Probably the main focus of the story is to show that only God can give life to the dead.
Q: In 2 Kings 4:34, 35 we are told that Elisha resurrected a child by placing his eyes on the child’s eyes, his mouth on the child’s mouth, and his hands on the child’s hands. Why did he do this?
The biblical text doesn’t provide an explicit answer to your question. However, we can draw some logical inferences from the text that may be helpful.
Only God Can Give Life
Probably the main focus of the story is to show that only God can give life to the dead. This implies that not even His prophet has power in himself to give life. The exclusivity of God’s power is manifested in the story in two ways. We don’t know why the prophet asked his servant to go ahead and place Elisha’s rod—a symbol of the presence and authority of the prophet—on the face of the child. But we know that it did not make any difference. We also know that the peculiar action of Elisha warmed up the body of the child but did not give him life.
I would suggest that what we have here is an acted-out prayer. Elisha is praying in an unusual way because the petition is not a common one. As in prayer, he falls on his knees (Heb. gahar, “to bend, to crouch”; see 1 Kings 18:42) and lies down, not on the ground, but on the body of the child. This is in principle one of the postures of prayer, during which we humbly identify ourselves with dust before the Lord of life. In this case Elisha, aware of the fact that he cannot restore life to the child, identifies himself with the dead child.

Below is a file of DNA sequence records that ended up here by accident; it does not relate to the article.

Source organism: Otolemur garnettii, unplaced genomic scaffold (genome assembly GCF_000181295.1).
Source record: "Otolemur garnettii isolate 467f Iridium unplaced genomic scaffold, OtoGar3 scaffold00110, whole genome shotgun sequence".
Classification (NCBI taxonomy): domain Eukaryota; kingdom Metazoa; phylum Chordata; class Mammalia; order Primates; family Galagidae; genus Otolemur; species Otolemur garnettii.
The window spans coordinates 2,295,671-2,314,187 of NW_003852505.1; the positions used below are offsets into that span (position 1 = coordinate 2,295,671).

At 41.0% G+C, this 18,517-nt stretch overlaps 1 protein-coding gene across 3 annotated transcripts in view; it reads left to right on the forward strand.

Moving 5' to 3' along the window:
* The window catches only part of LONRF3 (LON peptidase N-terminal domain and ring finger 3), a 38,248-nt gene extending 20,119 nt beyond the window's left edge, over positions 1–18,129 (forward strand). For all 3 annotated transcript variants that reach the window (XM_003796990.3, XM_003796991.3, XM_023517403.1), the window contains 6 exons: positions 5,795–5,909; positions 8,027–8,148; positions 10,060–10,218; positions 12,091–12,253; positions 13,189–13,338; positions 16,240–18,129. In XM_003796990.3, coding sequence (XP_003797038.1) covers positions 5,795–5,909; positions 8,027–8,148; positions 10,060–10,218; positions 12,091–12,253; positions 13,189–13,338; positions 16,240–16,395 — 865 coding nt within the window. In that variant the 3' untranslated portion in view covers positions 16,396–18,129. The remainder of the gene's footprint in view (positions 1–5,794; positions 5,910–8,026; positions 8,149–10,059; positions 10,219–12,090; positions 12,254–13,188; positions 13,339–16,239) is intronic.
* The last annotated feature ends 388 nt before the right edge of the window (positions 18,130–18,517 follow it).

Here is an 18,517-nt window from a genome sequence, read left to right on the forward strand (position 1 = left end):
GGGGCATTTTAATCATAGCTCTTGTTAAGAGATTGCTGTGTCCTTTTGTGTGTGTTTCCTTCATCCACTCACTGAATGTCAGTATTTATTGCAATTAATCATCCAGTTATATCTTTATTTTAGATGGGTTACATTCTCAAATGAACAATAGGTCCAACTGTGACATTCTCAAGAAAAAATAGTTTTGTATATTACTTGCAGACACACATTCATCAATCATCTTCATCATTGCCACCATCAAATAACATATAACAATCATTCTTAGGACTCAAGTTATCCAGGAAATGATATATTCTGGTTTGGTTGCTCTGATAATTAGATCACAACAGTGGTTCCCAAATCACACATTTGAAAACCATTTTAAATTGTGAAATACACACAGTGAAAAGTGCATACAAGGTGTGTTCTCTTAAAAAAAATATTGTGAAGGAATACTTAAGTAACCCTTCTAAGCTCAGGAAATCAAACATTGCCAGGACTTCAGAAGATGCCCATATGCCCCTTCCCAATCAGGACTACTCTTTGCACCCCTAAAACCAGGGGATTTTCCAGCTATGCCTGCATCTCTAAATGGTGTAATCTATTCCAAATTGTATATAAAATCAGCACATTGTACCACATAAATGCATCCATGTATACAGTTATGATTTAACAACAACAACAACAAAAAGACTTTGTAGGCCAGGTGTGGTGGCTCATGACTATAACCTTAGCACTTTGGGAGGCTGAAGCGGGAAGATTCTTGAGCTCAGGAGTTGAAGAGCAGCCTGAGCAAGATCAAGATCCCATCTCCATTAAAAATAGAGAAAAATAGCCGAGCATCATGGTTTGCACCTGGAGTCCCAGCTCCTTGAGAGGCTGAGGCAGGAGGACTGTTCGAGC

If it’s a prayer and Elisha is identifying himself with the child, what is the prophet asking the Lord to do? Well, He could be asking God to transfer to him the death of the child and let the child live, as Moses had done (Ex. 32:32). If that was the prophet’s request, the Lord did not listen to Him, because the child was revived and Elisha did not die. The second option could be that by identifying himself with the child, Elisha is asking the Lord to restore to the child what the prophet as a living being already has: life. He would then be asking God to allow the eyes of the child to be opened, his mouth to speak, and his arms, standing for the whole body, to be vitalized. If this was the prayer, it was certainly answered: The Lord opened the eyes of the child, he was able to breathe, and his body was energized by the power of God. It’s difficult to demonstrate beyond reasonable doubt that our comments correctly represent the intention of the text, but it’s clear from the story that God is the only source of life, and that His servant could ask Him to manifest it by restoring life to the dead.
Elisha could not give his life for that of the child, but the Son of God did give His life for sinners destined to eternal death. He became one of us, fully identifying Himself with us, and took our death in order for us to be participants of His life. What humans cannot do, God did through Jesus the Christ.